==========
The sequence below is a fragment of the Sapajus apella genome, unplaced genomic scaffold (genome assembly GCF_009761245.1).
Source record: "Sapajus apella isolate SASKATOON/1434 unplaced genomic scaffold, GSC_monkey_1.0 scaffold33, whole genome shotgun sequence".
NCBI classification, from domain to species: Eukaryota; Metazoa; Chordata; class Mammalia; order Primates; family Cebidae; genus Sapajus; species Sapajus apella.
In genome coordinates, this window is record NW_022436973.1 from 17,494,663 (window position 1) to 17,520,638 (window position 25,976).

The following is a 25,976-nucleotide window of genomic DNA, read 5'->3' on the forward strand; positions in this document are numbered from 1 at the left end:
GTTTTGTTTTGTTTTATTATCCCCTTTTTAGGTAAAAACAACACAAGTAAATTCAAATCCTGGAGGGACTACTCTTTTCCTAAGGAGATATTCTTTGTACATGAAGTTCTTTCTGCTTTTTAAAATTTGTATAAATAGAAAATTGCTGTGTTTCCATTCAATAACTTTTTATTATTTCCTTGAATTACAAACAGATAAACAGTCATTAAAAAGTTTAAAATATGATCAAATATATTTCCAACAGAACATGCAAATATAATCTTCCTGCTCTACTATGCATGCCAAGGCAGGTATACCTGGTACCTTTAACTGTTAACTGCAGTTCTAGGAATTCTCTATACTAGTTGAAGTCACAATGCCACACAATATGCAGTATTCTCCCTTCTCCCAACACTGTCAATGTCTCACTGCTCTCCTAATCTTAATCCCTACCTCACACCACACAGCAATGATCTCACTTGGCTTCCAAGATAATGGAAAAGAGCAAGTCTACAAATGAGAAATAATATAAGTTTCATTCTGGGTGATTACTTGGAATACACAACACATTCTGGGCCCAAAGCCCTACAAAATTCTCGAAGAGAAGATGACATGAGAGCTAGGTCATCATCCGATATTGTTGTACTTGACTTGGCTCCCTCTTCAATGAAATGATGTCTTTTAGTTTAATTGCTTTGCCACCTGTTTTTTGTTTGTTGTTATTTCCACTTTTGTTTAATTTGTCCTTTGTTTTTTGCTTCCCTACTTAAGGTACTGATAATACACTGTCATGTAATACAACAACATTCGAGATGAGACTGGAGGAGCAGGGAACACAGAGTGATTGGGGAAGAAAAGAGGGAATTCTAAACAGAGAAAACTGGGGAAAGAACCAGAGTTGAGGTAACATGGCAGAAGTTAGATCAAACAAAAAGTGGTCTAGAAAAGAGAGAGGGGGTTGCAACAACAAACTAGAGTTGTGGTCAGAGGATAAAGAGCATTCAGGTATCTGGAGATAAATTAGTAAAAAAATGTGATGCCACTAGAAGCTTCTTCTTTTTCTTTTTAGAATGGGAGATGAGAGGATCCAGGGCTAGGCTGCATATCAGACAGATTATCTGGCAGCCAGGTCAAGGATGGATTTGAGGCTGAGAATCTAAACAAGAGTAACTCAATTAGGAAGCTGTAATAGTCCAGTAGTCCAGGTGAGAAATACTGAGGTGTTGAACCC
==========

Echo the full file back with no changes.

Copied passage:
The sequence below is a fragment of the Sapajus apella genome, unplaced genomic scaffold (genome assembly GCF_009761245.1).
Source record: "Sapajus apella isolate SASKATOON/1434 unplaced genomic scaffold, GSC_monkey_1.0 scaffold33, whole genome shotgun sequence".
NCBI classification, from domain to species: Eukaryota; Metazoa; Chordata; class Mammalia; order Primates; family Cebidae; genus Sapajus; species Sapajus apella.
In genome coordinates, this window is record NW_022436973.1 from 17,494,663 (window position 1) to 17,520,638 (window position 25,976).

The following is a 25,976-nucleotide window of genomic DNA, read 5'->3' on the forward strand; positions in this document are numbered from 1 at the left end:
GTTTTGTTTTGTTTTATTATCCCCTTTTTAGGTAAAAACAACACAAGTAAATTCAAATCCTGGAGGGACTACTCTTTTCCTAAGGAGATATTCTTTGTACATGAAGTTCTTTCTGCTTTTTAAAATTTGTATAAATAGAAAATTGCTGTGTTTCCATTCAATAACTTTTTATTATTTCCTTGAATTACAAACAGATAAACAGTCATTAAAAAGTTTAAAATATGATCAAATATATTTCCAACAGAACATGCAAATATAATCTTCCTGCTCTACTATGCATGCCAAGGCAGGTATACCTGGTACCTTTAACTGTTAACTGCAGTTCTAGGAATTCTCTATACTAGTTGAAGTCACAATGCCACACAATATGCAGTATTCTCCCTTCTCCCAACACTGTCAATGTCTCACTGCTCTCCTAATCTTAATCCCTACCTCACACCACACAGCAATGATCTCACTTGGCTTCCAAGATAATGGAAAAGAGCAAGTCTACAAATGAGAAATAATATAAGTTTCATTCTGGGTGATTACTTGGAATACACAACACATTCTGGGCCCAAAGCCCTACAAAATTCTCGAAGAGAAGATGACATGAGAGCTAGGTCATCATCCGATATTGTTGTACTTGACTTGGCTCCCTCTTCAATGAAATGATGTCTTTTAGTTTAATTGCTTTGCCACCTGTTTTTTGTTTGTTGTTATTTCCACTTTTGTTTAATTTGTCCTTTGTTTTTTGCTTCCCTACTTAAGGTACTGATAATACACTGTCATGTAATACAACAACATTCGAGATGAGACTGGAGGAGCAGGGAACACAGAGTGATTGGGGAAGAAAAGAGGGAATTCTAAACAGAGAAAACTGGGGAAAGAACCAGAGTTGAGGTAACATGGCAGAAGTTAGATCAAACAAAAAGTGGTCTAGAAAAGAGAGAGGGGGTTGCAACAACAAACTAGAGTTGTGGTCAGAGGATAAAGAGCATTCAGGTATCTGGAGATAAATTAGTAAAAAAATGTGATGCCACTAGAAGCTTCTTCTTTTTCTTTTTAGAATGGGAGATGAGAGGATCCAGGGCTAGGCTGCATATCAGACAGATTATCTGGCAGCCAGGTCAAGGATGGATTTGAGGCTGAGAATCTAAACAAGAGTAACTCAATTAGGAAGCTGTAATAGTCCAGTAGTCCAGGTGAGAAATACTGAGGTGTTGAACCC